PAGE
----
It’s not just the product. It’s not even the message; it’s not research. Or technology. Or strategies. It’s the marketing strategy, and it’s the oneumbing factor that all successful marketing strategies share:
They tell the customer what they want them to do, but they don’t tell them how to do it.
Theyhintendto do it, buttheynotto do it.
And that’s one of the four bankrupt “trunnions” in a marketing strategy:
They fail to tell the customerhowto do it.By not telling customers how to do what they want, those hard-nosed marketers not only fail to realize their marketing ideas aren’t as good as they could be, they don’t feel empowered by their actions… then they dislike marketing even more than those that fail to tell themhowto do it.
Of course, there are a few marketers who are altruistic and willing to work hard and ensure their ideas are implemented – whether or not they’re likely to succeed. Others, however, want customers to do everything to make their marketing successful. And that takes a bit of two-faced tactics, and a lot of misdirection.
For example, when most marketers start down the path to turning a product into a “thing” or a “process” they want to tell customers how to do it, they feel they need to “get their ideas on the ground with the project”.
That kind of might be a good start, but many marketers end up discovering what they have to change in order to give their ideas some trial and error.
They find out they don’t really know how customers want the product to be done. (That’s a good thing, by the way. They can learn what customers don’t like when they discover it through testing compatibility,Finding out what customers like and don’t like can be one of the very best things a marketer can do for her business in the long term.)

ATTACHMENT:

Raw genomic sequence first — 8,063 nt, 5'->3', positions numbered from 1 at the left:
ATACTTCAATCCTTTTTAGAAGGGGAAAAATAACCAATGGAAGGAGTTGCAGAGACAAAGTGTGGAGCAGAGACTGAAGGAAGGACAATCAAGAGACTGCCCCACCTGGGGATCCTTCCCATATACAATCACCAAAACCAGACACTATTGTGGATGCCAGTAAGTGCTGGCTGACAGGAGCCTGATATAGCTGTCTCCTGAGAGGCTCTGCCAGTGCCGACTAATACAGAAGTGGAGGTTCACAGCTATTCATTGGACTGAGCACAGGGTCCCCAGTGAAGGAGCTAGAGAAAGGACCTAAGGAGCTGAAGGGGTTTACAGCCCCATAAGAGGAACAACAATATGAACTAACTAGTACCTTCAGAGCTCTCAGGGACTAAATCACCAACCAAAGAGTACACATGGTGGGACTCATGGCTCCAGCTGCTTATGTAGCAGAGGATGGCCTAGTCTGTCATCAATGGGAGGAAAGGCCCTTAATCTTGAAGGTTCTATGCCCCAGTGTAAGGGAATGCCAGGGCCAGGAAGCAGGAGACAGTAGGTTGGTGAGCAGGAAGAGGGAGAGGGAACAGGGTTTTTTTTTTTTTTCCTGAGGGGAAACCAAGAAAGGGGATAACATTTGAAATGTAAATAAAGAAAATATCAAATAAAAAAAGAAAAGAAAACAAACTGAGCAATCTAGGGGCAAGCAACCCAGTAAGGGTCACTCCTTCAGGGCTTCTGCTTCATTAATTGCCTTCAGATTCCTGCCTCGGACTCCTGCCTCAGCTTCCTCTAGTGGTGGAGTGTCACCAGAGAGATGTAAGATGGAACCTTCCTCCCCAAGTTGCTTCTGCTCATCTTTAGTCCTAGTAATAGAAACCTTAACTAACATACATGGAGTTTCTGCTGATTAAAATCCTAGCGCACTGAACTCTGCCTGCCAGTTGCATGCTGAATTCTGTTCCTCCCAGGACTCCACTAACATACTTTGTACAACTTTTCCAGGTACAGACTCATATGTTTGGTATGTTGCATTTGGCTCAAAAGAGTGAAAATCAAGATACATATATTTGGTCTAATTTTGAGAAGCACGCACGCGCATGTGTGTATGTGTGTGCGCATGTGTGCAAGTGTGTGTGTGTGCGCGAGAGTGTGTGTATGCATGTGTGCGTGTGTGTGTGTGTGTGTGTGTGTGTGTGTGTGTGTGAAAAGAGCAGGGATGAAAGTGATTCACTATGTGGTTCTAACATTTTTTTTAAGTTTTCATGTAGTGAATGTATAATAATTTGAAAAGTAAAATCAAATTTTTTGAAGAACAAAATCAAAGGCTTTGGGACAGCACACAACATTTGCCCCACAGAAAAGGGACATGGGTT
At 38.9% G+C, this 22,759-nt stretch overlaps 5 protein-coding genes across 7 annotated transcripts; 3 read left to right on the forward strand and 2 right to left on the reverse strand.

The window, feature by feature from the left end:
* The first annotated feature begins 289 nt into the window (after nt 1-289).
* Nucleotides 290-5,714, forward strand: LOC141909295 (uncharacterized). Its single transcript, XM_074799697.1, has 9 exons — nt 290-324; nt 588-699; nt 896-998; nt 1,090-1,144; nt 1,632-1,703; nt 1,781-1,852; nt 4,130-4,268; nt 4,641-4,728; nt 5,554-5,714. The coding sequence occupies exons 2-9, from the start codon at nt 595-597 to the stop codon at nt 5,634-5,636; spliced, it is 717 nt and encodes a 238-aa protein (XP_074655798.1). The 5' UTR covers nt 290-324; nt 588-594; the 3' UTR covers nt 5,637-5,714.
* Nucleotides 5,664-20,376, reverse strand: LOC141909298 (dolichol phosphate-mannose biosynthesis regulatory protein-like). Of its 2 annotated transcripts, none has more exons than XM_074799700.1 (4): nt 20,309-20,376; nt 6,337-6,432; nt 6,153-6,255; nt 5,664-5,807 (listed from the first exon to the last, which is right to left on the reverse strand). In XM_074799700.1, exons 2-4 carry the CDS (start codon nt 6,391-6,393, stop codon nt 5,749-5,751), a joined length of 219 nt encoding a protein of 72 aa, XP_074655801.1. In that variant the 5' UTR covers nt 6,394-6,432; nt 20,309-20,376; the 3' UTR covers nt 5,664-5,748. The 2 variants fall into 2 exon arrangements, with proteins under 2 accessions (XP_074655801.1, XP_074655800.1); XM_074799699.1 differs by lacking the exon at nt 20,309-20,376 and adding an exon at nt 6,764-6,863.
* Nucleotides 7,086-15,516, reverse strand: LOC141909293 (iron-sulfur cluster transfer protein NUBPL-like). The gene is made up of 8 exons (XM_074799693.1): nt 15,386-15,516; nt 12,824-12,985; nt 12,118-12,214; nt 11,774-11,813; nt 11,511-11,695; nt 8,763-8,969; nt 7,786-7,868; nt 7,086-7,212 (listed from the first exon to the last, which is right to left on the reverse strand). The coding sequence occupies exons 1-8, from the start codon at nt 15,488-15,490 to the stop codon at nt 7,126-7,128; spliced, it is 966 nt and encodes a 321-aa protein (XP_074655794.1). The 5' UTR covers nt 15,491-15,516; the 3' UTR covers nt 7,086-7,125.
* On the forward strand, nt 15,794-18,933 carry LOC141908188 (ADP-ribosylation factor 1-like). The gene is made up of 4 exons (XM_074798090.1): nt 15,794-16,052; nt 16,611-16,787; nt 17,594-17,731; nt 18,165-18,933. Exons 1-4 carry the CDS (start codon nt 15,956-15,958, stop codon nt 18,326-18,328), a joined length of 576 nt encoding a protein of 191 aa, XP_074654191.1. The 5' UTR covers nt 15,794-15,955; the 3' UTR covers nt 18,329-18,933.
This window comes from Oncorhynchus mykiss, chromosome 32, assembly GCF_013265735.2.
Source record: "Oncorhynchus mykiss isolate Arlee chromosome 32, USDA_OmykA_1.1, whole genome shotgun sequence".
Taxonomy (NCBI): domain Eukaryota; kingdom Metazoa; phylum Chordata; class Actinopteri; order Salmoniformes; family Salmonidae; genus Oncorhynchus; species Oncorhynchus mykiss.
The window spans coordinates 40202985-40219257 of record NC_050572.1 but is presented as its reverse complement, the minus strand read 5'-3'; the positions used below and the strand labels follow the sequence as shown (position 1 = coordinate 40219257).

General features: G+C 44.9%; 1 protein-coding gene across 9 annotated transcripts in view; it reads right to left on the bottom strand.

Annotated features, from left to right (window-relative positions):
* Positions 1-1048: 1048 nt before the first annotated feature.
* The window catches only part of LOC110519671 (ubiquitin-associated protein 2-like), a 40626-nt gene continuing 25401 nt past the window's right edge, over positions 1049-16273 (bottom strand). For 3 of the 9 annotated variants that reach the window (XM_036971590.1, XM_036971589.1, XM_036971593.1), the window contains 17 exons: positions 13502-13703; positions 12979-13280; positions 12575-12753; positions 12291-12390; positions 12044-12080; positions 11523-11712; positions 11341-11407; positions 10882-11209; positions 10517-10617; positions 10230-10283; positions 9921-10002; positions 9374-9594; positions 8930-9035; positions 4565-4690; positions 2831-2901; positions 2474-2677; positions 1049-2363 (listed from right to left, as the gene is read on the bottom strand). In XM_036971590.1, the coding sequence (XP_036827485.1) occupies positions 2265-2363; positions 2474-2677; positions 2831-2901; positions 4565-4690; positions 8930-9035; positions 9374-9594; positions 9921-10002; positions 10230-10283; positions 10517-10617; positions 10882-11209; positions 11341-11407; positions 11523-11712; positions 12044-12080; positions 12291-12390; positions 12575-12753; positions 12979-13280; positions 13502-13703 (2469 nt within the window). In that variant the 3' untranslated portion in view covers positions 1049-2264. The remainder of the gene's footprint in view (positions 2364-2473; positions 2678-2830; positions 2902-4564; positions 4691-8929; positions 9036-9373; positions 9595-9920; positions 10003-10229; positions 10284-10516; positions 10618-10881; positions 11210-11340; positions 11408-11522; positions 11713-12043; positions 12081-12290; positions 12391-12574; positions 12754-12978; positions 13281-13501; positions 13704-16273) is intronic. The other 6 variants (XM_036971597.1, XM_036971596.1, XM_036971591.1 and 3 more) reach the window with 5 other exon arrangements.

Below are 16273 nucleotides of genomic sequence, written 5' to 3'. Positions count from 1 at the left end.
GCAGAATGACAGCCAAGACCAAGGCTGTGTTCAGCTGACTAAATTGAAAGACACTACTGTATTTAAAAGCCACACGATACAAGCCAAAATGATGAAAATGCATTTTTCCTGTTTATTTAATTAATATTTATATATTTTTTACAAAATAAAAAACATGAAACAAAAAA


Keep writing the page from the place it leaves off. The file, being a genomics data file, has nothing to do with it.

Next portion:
Here’s what I propose that marketers and other business owners can do to avoid this path.
1. musician-think of the last time you had music lessons.
Or, when I’ve finished reading a book about something, I’m always reminded of what I need to start working on next.
2. marketer-think about the last time you were reading a marketing book, such as “Hot Ideas for Building Memorable Urals,” or some other marketing book.
That kind of lifestyle imprints are invaluable for future success, and can be applied to any aspect of a company-especially marketing and sales.
3. marketer-stand up and tell every customer how they want them not to buy an item. “Paint a clear picture for the customer of what buying the product will do for them, and how it will play out in their lives. Share your goals instead of just telling them what you want them to do.”
4. marketer-tell customers how their product or service will do more for them than what thinking they can do on their own or hoping they can do, but instead they need to just figure out ways to do it.
While they can learn how customers want to do things, they still haven’t committed in the same kind of open and frank way that a marketer can, whether it’s in marketing or any other issue, where “what”.
Good marketers want to share with consumers what you’re trying to do for them. To emphasize that, and make sure your examples are genuine, make sure to tell patients what it is you do-not what you did or how you did it. On the other hand, good marketers also want to make sure they do not alienate buyers and section of the public by making them think they’re just trying to enforce their ideas, when what they’re really doing is giving them a course of how to do something that works.